Bengaluru Dec 3, 2018, (Research Matters):
When we talk of force, most of us go back to our physics lessons and think of gravitational force or electromagnetic force. However, there is one vital force that holds life together—the force in our cells! If you are wondering what that is, let’s start with understanding the cell. Our body is made up of trillions of tiny little units called cells that come in many shapes and sizes and perform a myriad of functions. They come together to form structures like tissues, and interact with one another through their cell membranes—the outer boundary of the cell. Anything that needs to go in or out of the cell needs to knock on this membrane.
Substances that cannot pass through the cell membrane get into the cell through a process called endocytosis. The cell membrane invaginates or bends inside, and forms a vesicle or a bag like structure enclosing the entering substance. In another process called exocytosis, those that are inside the cell are transported outside by a similar mechanism.
“Imagine each time you enter a room, you take in the door and a portion of the wall with you. If the membrane is not carefully put back each time through exocytosis, the cell will shrink or enlarge”, says Joseph Jose Thottacherry, a graduate student with Dr. Satyajit Mayor at National Centre for Biological Sciences (NCBS), Bengaluru, who has been working on understanding different cellular mechanics since the last five years.
In a recent study, Mr Thottacherry, along with his collaborators from other Indian and Spanish institutes, has tried to understand how cells maintain their shapes in spite of expelling material from their membrane. Published in the journal Nature Communications, the study was partly supported by fellowships from the Council for Scientific and Industrial Research, Department of Science and Technology, and the Wellcome Trust-DBT India Alliance.
The study found that the answer to what makes the cell stay stable lies in a force called membrane tension. “We found that endo-exocytic processes are intimately connected to membrane tension”, reveals Thottacherry. The researchers have also identified a particular pathway, called the CLIC/GEEC pathway that can quickly sense and respond to changes in the membrane tension. Increased membrane tension decreases the endocytic pathways, making it difficult for substances to enter into the cell while reducing the membrane tension causes an increase in endocytosis.
The researchers used a ‘cell stretcher’—a silicon-based circular membrane—and attached cells to this. Akin to how a pattern on the balloon expands when you blow it, the cells on the membrane also stretch when the membrane stretches, thus altering the membrane tension of the cells.
“This silicon membrane is divided into two concentric circles and cells are added to the inner circle. To stretch it, we apply precisely calibrated vacuum to the outer concentric circle, sucking the membrane in and thus causing the membrane in the inner circle to stretch”, explains Mr Thottacherry.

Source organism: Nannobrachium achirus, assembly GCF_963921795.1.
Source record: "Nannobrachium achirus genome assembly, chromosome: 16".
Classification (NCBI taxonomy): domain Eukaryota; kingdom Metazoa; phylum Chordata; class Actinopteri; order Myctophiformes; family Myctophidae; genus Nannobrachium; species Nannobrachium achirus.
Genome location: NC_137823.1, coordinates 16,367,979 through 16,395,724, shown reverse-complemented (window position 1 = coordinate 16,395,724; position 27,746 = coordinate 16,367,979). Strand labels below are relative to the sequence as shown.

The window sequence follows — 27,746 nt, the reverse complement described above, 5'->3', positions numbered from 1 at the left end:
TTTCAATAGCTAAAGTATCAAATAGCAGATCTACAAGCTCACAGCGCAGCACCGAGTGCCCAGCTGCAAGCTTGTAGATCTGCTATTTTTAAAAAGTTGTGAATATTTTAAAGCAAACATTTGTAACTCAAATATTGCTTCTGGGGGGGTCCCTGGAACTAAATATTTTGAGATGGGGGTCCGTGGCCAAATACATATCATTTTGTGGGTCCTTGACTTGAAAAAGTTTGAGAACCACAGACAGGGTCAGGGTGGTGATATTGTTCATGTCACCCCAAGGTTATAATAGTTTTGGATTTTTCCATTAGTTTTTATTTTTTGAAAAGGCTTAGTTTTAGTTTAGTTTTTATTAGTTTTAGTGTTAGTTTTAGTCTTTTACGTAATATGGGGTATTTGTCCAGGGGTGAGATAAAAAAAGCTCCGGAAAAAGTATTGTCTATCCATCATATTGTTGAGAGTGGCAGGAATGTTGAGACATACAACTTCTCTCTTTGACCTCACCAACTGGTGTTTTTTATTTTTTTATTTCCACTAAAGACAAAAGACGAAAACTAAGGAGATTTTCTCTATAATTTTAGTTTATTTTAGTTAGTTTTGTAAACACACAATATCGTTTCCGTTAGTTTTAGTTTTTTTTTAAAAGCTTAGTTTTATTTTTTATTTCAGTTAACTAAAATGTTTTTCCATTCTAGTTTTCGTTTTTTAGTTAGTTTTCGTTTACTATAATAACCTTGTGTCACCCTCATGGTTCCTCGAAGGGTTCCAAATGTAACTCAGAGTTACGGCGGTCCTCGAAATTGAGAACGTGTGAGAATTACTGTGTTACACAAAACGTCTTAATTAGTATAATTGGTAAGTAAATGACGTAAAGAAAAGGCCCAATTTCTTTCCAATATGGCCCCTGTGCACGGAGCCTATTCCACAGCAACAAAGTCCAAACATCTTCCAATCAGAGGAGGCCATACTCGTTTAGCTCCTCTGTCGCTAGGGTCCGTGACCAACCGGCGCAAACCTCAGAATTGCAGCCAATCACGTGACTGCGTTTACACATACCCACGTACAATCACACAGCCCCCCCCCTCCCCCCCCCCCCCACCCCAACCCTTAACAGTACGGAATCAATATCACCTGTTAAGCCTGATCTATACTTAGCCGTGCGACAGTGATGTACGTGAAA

The researchers then tested the process of endocytosis by using fluorescent material and measuring how much the cells would take in for a given amount of time. The fluorescent material helped them image the cells and understand how endocytosis changes with the tension of a cell. They then used a laser-based ‘optical tweezer’ to hold a bead and pull a thin membrane from the cell. “If the cell applies a higher force, it will pull the bead closer to it. If the force is less, the bead will move less”, says Thottacherry, detailing the experiment.
The researchers also identified a critical molecule called vinculin that helps to translate the physics in the membrane tension to a biochemical process in the cell to facilitate movement of particles. “Vinculin remains closed under low forces while on higher forces, it changes its conformation and opens up like a hairpin that is being pried open under force”, says Thottacherry. When vinculin opens up, it inhibits the CLIC/GEEC pathway, thus regulating the response to membrane tension and maintaining homeostasis—a steady state inside the cell.
What now appears as a solved problem had its challenges during the making. From building the necessary equipment, like the cell stretcher and the optical tweezer, to learning to use them, the researchers fought all odds. “I think the biggest challenge was setting this up here since many other components were needed for day to day working of this. We had to figure out ways and modify protocols to fit with the equipment we had here”, recalls Thottacherry. In the end, collaborating with Raman Research Institute, Bengaluru, paid off their efforts.
The findings of the study reveal how every moment, our cells are continually measuring and responding to changes in the force within them, to sustain what we call as life. As a next step, the researchers are trying to determine the importance of the relationship between membrane tension and the processes of endocytosis and exocytosis, which could play a role in cell migration during metastasis, or the entry of viruses into the cell.
“This study shows the importance of understanding forces in regulating these processes and thus would be important for fighting them effectively,” remarks Thottacherry.
Now you know when General Dodonna of Star Wars says, “May the Force be with you”, he means it literally.